Contiued from the earlier blog: “MBA Education in India – what is in store for the future (PART I )” by the same author.
There are three main impacting forces. First, the attention span of students is reducing with the advent of social media, instant ‘like’s and ‘thumbs down’ buttons, mobile android phones, a fast-paced life, shorter tenures at the work place, lack of “meaty“ jobs (because consultancies do not have the big jobs, and consulting is the growing job sector for MBAs in India). Second, the syllabus is constantly evolving. Topics come in and go out like a metronome. This is primarily because the needs of the industry are changing. Keeping pace with the drumbeat of the industry is a task which needs constant attention and quick response. Else there is a good chance of the B-School becoming irrelevant. Third, the pedagogical methods are evolving, albeit more slowly than the syllabi. MOOCs, Blended Learning (SPJIMR has made a beginning in this), on-line MBA are some of the brand extensions where B-Schools are treading fresh ground.
Of late, one has been hearing of the “burden” that MBA students have to carry. Too much of work, too many courses, too many assignments, too much of MBA! One is reminded of the periodical reports in the popular media on the burden that school students have to carry – their outsized, loaded (overloaded?) bags. These are just peripheral to learning and can get demonised, well beyond their “ill effects“. For example, school students in India have to study three languages, plus history, geography, science, civics et al. In all, every day there are typically eight periods in which different subjects are taught. Each subject has a text and a notebook in which students make notes (hopefully). So that makes for at least 10 to 15 100 pages books to be carried. Plus the compass box, scales, pens and pencils. If that is a burden, then education is one too.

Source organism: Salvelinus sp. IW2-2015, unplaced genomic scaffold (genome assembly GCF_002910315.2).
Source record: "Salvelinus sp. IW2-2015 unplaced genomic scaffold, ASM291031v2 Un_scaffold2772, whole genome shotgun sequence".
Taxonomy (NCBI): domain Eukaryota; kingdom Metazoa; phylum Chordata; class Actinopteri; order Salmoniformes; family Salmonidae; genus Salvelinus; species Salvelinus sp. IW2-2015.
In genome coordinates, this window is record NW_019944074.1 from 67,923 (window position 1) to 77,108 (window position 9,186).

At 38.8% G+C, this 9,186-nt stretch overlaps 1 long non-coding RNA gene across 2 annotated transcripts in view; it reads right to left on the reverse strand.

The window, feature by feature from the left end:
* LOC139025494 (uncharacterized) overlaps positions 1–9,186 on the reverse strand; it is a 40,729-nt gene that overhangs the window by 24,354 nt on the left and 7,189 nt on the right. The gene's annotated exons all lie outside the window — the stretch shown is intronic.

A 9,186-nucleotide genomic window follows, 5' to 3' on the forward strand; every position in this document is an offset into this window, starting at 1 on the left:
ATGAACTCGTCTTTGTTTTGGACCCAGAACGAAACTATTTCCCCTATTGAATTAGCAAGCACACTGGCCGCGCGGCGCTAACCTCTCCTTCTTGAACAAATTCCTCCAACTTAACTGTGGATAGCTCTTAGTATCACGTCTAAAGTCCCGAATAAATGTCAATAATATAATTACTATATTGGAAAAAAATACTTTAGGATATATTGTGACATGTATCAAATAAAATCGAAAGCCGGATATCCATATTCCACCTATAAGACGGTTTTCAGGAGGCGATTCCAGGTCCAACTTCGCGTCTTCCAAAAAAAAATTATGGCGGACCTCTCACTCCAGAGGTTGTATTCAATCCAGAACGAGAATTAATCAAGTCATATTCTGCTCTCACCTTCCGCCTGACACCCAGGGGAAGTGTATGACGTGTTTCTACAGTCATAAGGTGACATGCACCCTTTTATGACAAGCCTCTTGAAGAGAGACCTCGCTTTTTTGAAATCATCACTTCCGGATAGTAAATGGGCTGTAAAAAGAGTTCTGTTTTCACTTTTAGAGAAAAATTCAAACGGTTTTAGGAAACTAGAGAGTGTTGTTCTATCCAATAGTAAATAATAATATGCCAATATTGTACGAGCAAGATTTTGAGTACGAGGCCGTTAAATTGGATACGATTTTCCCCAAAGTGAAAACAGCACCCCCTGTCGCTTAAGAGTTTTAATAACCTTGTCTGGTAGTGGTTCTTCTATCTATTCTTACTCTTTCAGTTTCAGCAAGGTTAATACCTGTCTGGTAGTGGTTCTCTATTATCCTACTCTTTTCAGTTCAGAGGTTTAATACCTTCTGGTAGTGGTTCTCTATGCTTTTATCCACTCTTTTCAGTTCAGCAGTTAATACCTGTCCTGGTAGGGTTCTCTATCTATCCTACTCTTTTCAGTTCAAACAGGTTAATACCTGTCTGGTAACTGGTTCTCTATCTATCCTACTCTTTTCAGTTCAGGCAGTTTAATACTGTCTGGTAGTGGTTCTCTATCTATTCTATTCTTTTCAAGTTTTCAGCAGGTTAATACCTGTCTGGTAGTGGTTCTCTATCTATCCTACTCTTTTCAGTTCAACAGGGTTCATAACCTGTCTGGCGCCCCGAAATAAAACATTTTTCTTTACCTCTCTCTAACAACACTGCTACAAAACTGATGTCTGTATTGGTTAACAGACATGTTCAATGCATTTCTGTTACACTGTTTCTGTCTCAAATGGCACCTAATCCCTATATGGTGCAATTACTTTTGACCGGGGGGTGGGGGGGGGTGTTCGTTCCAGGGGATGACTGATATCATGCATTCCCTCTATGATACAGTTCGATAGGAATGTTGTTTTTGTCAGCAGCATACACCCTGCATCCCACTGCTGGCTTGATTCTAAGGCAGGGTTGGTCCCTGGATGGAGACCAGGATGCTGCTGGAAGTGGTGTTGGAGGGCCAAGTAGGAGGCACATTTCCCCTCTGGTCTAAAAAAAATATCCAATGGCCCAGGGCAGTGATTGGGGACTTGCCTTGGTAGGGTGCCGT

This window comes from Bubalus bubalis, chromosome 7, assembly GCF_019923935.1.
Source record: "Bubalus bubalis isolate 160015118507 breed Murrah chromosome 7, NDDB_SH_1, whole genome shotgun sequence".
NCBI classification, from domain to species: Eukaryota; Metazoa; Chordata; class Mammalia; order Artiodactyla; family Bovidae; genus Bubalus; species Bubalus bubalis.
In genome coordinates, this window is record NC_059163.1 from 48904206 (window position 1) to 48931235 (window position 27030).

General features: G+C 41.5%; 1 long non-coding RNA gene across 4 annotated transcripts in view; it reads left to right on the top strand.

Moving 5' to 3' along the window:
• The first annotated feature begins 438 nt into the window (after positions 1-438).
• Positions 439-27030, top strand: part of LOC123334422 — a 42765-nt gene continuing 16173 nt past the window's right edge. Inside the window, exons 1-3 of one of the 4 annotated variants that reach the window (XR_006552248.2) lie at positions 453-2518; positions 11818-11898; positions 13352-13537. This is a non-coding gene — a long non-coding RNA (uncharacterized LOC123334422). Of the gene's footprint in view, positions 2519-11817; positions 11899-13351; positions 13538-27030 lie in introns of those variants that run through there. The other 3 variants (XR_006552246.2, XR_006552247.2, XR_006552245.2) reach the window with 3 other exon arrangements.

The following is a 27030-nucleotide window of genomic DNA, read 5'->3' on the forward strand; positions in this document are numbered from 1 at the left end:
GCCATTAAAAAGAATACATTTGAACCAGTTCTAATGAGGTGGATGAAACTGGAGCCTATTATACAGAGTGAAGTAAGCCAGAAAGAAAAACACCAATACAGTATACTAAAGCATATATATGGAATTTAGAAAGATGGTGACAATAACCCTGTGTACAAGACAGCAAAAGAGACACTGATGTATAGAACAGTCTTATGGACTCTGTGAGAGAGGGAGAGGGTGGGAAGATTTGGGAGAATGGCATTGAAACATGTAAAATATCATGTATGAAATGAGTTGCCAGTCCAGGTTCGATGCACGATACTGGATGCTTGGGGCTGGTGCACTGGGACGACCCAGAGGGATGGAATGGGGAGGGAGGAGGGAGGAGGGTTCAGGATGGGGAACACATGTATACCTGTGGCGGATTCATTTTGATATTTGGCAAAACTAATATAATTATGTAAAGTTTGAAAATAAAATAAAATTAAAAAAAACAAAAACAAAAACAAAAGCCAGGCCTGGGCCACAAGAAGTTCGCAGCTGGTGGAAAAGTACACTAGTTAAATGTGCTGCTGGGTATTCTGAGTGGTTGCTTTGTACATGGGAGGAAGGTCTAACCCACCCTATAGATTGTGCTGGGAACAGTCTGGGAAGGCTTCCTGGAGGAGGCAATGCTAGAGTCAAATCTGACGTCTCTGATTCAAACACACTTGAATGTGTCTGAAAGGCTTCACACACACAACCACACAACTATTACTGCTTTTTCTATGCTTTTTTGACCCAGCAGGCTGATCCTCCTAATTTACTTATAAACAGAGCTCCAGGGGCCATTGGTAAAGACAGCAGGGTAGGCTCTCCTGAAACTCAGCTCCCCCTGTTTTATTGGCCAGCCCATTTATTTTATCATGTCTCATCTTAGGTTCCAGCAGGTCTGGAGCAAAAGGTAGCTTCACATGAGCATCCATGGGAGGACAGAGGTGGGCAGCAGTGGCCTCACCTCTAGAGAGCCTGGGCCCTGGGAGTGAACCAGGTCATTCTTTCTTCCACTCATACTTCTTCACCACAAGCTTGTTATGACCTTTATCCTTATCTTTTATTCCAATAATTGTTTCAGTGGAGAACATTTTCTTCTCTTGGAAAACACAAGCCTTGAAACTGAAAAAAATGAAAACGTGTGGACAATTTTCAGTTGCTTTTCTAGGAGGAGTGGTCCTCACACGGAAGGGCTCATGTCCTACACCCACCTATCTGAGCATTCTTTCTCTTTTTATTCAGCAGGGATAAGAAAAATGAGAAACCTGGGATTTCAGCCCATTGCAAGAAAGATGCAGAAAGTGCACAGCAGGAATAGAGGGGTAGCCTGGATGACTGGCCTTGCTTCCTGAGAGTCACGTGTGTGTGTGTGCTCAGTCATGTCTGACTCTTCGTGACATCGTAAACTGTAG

In the same vein, MBA students, by definition, have to learn several streams of knowledge. All this has to be done in one year, so that in the second year, they could study some of their specialisation subjects in-depth. Thus, MBA education in India tries to walk a tightrope between a general education and a specialised one. Perhaps the objective is to create general specialists!
However that may be, in this objective, one can easily see that courses vie with each other for the students’ time and lead to a heavy pressure on everyday life. It should be the objective of the B-School to enable the students to deal with this pressure. One way could be to reduce the load, perhaps, the easy way, and the other is the Harvard way, to hope that students will dedicate themselves to studies. The argument of “lack of time for reflection” and, another companion concept, “doing live projects“ should be seen in context and perspective.
In a student’s life, the first 16 years are spent in studies, and the balance at work. When in the education system, the student’s primary job is to gain knowledge – and not worry about how to apply it. Applying this knowledge, experiential learning will happen on-the-job over the next 30 to 40 years. Thus students in B Schools should be relieved of the constant battering that they will have to be “employment ready“. This could de-stress them and allow them to spend more time to learn and handle the load with full concentration.